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IFT Notes for Level I CFA® Program

R17 International Trade and Capital Flows

Part 1


 

1.  Introduction

This reading will cover:

  • Basic terminology used in international trade and capital flows.
  • Benefits of international trade.
  • Trade restrictions, and the advantages of trade agreements.
  • Balance of payments.
  • The objectives of international organizations such as the World Bank and IMF that facilitate trade.

2.  International Trade

2.1. Basic Terminology

Terminology used in international trade
Term What it means
GDP The market value of all new goods and services produced within a country/economy during a given period of time, usually a year or a quarter, by domestic factors of production (labor, land, and capital). So long as it is produced within the country, it does not matter who produced the good and service, i.e., it includes foreigners within the country. Resold products within that period are not included.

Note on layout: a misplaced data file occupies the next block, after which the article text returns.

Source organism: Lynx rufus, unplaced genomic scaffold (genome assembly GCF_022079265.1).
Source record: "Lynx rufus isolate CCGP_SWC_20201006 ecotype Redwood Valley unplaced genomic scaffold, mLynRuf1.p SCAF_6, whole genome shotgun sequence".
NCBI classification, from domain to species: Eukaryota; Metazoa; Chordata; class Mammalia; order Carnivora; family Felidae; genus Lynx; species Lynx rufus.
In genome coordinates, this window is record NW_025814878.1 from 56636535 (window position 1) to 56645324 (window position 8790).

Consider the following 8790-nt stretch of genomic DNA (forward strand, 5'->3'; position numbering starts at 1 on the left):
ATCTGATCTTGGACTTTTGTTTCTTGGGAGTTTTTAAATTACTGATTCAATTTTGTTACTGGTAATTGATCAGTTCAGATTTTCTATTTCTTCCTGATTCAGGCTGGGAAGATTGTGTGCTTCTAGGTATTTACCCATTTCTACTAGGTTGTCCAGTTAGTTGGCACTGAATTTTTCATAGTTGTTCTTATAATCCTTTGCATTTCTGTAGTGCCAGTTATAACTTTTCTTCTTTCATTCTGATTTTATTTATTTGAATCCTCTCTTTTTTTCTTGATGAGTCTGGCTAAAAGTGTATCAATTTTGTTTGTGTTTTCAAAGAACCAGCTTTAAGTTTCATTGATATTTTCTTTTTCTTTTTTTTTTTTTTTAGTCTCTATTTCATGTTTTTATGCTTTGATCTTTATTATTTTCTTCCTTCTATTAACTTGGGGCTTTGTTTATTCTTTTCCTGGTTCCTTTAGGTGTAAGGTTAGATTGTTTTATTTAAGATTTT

GNP The market value of all new goods and services produced during a given period of time, usually a year or a quarter, by factors of production (labor, land, and capital) supplied by the residents of the country, irrespective of where they are located. It excludes goods and services produced by foreigners within the country, but includes those produced by citizens residing out of the country.

For countries, such as Pakistan, with large differences between GDP and GNP, it is implied that a large number of its citizens are working abroad.

Imports Goods and services that a domestic country (i.e., households, firms, and government) purchases from other countries. Any good/service that crosses the border into a country for commercial purposes (for consumption by the domestic country). Ex: The U.S. imports cloth from India. India imports several processed foods from the U.S., olive oil from Italy, and motorcycles from Europe.
Exports Goods and services that a domestic country sells to other countries (crosses the border). Ex: China exports clothing to the European Union, South Korea exports cell phones to other countries.